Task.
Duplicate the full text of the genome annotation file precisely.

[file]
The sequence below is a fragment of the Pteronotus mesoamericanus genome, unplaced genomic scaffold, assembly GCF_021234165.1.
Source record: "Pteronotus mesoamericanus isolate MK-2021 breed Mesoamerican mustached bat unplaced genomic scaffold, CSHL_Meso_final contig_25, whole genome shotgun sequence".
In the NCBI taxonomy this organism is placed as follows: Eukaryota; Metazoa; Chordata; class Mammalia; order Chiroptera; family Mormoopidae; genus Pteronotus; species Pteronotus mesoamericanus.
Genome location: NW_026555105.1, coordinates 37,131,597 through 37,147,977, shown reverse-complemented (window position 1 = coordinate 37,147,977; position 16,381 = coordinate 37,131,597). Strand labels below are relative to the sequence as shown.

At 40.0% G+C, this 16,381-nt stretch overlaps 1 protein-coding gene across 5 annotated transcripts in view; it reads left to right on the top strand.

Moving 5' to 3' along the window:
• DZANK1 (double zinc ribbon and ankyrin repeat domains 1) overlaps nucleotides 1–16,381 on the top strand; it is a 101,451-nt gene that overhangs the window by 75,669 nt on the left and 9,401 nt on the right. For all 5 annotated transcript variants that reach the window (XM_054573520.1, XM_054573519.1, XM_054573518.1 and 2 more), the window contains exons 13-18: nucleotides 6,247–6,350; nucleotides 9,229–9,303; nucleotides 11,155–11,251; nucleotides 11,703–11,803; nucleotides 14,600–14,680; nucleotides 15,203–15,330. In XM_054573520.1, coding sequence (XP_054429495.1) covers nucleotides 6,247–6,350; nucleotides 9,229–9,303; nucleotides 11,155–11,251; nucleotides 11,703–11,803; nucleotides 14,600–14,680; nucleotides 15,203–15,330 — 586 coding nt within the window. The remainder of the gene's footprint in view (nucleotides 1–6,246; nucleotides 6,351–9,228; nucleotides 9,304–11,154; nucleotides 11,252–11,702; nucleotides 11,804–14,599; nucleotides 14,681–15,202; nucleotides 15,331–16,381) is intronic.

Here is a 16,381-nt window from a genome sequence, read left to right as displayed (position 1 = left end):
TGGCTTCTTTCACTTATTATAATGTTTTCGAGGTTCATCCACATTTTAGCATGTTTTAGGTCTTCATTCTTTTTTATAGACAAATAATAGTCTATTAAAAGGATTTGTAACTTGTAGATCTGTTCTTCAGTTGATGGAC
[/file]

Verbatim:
The sequence below is a fragment of the Pteronotus mesoamericanus genome, unplaced genomic scaffold, assembly GCF_021234165.1.
Source record: "Pteronotus mesoamericanus isolate MK-2021 breed Mesoamerican mustached bat unplaced genomic scaffold, CSHL_Meso_final contig_25, whole genome shotgun sequence".
In the NCBI taxonomy this organism is placed as follows: Eukaryota; Metazoa; Chordata; class Mammalia; order Chiroptera; family Mormoopidae; genus Pteronotus; species Pteronotus mesoamericanus.
Genome location: NW_026555105.1, coordinates 37,131,597 through 37,147,977, shown reverse-complemented (window position 1 = coordinate 37,147,977; position 16,381 = coordinate 37,131,597). Strand labels below are relative to the sequence as shown.

At 40.0% G+C, this 16,381-nt stretch overlaps 1 protein-coding gene across 5 annotated transcripts in view; it reads left to right on the top strand.

Moving 5' to 3' along the window:
• DZANK1 (double zinc ribbon and ankyrin repeat domains 1) overlaps nucleotides 1–16,381 on the top strand; it is a 101,451-nt gene that overhangs the window by 75,669 nt on the left and 9,401 nt on the right. For all 5 annotated transcript variants that reach the window (XM_054573520.1, XM_054573519.1, XM_054573518.1 and 2 more), the window contains exons 13-18: nucleotides 6,247–6,350; nucleotides 9,229–9,303; nucleotides 11,155–11,251; nucleotides 11,703–11,803; nucleotides 14,600–14,680; nucleotides 15,203–15,330. In XM_054573520.1, coding sequence (XP_054429495.1) covers nucleotides 6,247–6,350; nucleotides 9,229–9,303; nucleotides 11,155–11,251; nucleotides 11,703–11,803; nucleotides 14,600–14,680; nucleotides 15,203–15,330 — 586 coding nt within the window. The remainder of the gene's footprint in view (nucleotides 1–6,246; nucleotides 6,351–9,228; nucleotides 9,304–11,154; nucleotides 11,252–11,702; nucleotides 11,804–14,599; nucleotides 14,681–15,202; nucleotides 15,331–16,381) is intronic.

Here is a 16,381-nt window from a genome sequence, read left to right as displayed (position 1 = left end):
TGGCTTCTTTCACTTATTATAATGTTTTCGAGGTTCATCCACATTTTAGCATGTTTTAGGTCTTCATTCTTTTTTATAGACAAATAATAGTCTATTAAAAGGATTTGTAACTTGTAGATCTGTTCTTCAGTTGATGGAC